every minute counts....
Sudden cardiac arrest occurs for many different reasons. The majority of causes unfortunately are not reversible, however there are some causes that can be treated by immediately providing effective resuscitation during those first critical minutes.
How do you know which is which at the time?
What if you make the wrong decision?
Is it safe to do something? Anything?
There are many questions that suddenly come to mind when you are unexpectedley faced with a true life and death situation. However those with even basic first aid training know that they don't need to actually make the big decisions, they just need to make sure that when an emergency care professional arrives on scene, it is still possible for treatment decisions to be made by those with more training and equipment.
What does this mean?
To put it simply, the brain requires oxygen to remain alive. That oxygen is carried in the blood, which is pumped to the brain by the heart.
If the pump fails, our brain doesn't get any oxygen and begins to die.
If breathing fails, the oxygen in our blood is depleted so the brain doesn't get any oxygen and begins to die.
In sudden cardiac arrest, the heart stops pumping effectively and breathing ceases, resulting in the inability for the brain to maintain an adequate supply of oxygen. Subsequently, the brain begins to die and other chemical anomalies also occur which adversely affects the ability of the body to recover.
Once the brain is dead, life has ended. There is no treatment that can be provided to reverse brain death once it has occurred. Resuscitation attempts may still continue, however the same outcome will always result. Death.
Research has identified that for every minute of cardiac arrest without resuscitation, the chance of recovery decreases by ~10%. After 10 minutes, the possibility of survival is extremely limited irrespective of what treatment is provided after that time.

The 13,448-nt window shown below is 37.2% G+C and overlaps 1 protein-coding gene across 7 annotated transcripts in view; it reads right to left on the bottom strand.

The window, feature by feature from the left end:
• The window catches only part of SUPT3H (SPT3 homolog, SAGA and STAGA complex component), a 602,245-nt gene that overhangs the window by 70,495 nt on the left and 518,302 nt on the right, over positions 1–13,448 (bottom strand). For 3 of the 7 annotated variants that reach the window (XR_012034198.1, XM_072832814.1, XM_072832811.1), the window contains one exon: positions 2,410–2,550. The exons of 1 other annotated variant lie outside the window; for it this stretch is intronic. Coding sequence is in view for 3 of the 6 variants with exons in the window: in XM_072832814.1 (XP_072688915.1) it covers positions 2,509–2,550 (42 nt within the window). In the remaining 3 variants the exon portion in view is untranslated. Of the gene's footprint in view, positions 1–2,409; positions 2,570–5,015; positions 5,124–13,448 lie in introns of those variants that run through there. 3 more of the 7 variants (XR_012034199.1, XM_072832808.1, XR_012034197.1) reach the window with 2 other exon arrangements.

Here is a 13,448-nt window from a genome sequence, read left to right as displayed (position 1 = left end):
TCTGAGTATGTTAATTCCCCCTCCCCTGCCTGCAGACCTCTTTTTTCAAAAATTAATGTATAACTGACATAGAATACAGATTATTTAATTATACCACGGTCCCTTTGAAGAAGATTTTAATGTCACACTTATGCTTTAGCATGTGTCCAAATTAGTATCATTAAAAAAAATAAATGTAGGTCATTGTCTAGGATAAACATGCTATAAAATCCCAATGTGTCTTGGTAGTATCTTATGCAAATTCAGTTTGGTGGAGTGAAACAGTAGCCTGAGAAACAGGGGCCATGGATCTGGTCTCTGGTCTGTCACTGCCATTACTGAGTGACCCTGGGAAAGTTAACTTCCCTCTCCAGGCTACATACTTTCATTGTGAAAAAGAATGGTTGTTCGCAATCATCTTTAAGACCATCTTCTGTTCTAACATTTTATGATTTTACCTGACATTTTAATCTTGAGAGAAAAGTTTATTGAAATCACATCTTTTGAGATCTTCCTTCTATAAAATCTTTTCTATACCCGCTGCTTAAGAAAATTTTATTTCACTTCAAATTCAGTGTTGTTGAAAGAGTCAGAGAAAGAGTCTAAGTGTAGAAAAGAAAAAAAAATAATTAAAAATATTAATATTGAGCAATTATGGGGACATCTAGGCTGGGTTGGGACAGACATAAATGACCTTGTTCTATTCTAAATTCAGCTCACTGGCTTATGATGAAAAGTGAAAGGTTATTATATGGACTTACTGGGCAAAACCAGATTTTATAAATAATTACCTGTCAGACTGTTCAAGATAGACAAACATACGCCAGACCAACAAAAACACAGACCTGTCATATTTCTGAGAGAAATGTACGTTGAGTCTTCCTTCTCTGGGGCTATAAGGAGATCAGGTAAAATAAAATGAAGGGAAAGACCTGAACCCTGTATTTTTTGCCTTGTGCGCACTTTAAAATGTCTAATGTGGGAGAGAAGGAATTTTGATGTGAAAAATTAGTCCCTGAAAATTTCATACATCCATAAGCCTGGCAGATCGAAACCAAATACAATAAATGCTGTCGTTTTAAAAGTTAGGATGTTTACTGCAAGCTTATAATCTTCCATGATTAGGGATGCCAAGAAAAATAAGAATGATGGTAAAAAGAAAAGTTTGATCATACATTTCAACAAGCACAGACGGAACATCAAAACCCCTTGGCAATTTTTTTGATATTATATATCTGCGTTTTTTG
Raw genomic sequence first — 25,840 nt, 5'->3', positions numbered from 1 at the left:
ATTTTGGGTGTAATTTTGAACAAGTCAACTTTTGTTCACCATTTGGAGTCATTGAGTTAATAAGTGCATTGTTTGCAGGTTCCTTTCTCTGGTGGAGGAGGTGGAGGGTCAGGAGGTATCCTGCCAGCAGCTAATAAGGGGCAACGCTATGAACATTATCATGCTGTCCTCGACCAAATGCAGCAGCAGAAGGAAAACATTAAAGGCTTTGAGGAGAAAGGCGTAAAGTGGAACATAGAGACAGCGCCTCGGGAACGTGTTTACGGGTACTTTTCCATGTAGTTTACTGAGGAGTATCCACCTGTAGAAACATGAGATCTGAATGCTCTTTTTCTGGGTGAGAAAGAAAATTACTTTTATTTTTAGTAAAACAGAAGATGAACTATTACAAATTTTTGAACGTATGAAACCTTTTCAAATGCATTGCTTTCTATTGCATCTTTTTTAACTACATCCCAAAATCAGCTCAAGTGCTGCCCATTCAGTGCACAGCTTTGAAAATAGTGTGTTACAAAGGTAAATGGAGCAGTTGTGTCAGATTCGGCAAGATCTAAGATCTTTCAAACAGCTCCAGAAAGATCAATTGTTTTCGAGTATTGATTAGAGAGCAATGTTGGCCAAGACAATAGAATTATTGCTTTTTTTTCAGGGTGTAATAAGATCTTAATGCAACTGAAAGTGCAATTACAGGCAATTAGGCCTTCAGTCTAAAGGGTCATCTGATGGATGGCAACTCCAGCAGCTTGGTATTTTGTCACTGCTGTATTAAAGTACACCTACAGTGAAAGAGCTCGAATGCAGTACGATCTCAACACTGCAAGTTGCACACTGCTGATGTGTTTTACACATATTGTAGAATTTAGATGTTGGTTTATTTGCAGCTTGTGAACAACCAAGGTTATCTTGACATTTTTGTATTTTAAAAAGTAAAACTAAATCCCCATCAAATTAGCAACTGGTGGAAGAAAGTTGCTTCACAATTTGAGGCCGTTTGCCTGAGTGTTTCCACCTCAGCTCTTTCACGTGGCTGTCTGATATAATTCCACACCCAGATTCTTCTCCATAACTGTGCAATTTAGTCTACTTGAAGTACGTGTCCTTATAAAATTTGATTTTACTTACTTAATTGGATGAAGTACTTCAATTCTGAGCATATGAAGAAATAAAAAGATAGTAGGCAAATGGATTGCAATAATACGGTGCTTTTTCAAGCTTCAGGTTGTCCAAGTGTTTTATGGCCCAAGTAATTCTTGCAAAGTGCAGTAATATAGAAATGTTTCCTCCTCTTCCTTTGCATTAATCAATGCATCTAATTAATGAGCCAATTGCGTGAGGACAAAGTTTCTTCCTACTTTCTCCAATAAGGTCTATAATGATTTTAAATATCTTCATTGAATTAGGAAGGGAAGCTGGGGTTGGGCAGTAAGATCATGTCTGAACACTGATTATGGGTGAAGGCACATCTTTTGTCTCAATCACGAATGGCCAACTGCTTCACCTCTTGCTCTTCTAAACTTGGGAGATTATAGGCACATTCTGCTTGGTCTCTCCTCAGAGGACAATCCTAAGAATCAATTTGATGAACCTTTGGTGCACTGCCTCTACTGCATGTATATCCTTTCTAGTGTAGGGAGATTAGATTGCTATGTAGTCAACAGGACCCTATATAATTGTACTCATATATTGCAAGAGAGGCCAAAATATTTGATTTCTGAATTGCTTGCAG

Paramedics provide amazing care in the pre-hospital environment by utilising sophisticated medical equipment and highly practised skills to enhance the chance of survival to patients suffering cardiac arrest. However brain death is irreversible, so if the brain has already died prior to the arrival of the Paramedics, there is simply nothing more that can be achieved, and a precious life is lost.
What happens in the first ten minutes following sudden cardiac arrest makes the difference between having a slim chance of survival, and no chance whatsoever. Cardio Pulmonary Resuscitation can keep the brain alive by providing oxygen to the blood and pumping the oxygenated blood to the brain. Every minute really counts, so the sooner resuscitation commences and the more effective resuscitation is performed, the better the chance of survival.
All qualified First Aiders understand these principles and have been trained in CPR techniques. They may not be well practiced, or even feel very confident, but they have committed to attending the training so they are probably willing to assist during those vital first ten minutes whilst professional help is still on the way, and that may just be the difference between a miracle recovery, instead of an unexpected tragedy.
The truth is they are everywhere. In public places, in work places, in cars just driving past, in fact they could be anywhere. Many individuals and organisations take a very pro-active approach towards first aid knowledge. It is required by legislation in many workplaces, it is taught in schools, it is recognised in sporting clubs and considered a mandatory requirement for many vocations and recreational activities.
The importance of the first ten minutes and the general availability of those willing to help has now resulted in the provision of defibrillation equipment, often publicly accessible, to further increase the chance of survival for a patient experiencing a sudden cardiac arrest.
AED's (Automatic External Defibrillators) and 1st 10' A+B Kits (Airway + Breathing Resuscitation Kits) are now being provided in many workplaces and public areas so that the most effective treatment for sudden cardiac arrest can begin immediately without the need to wait for the arrival of professional help, because every minute really counts.
So where are these First Aiders that are willing to help?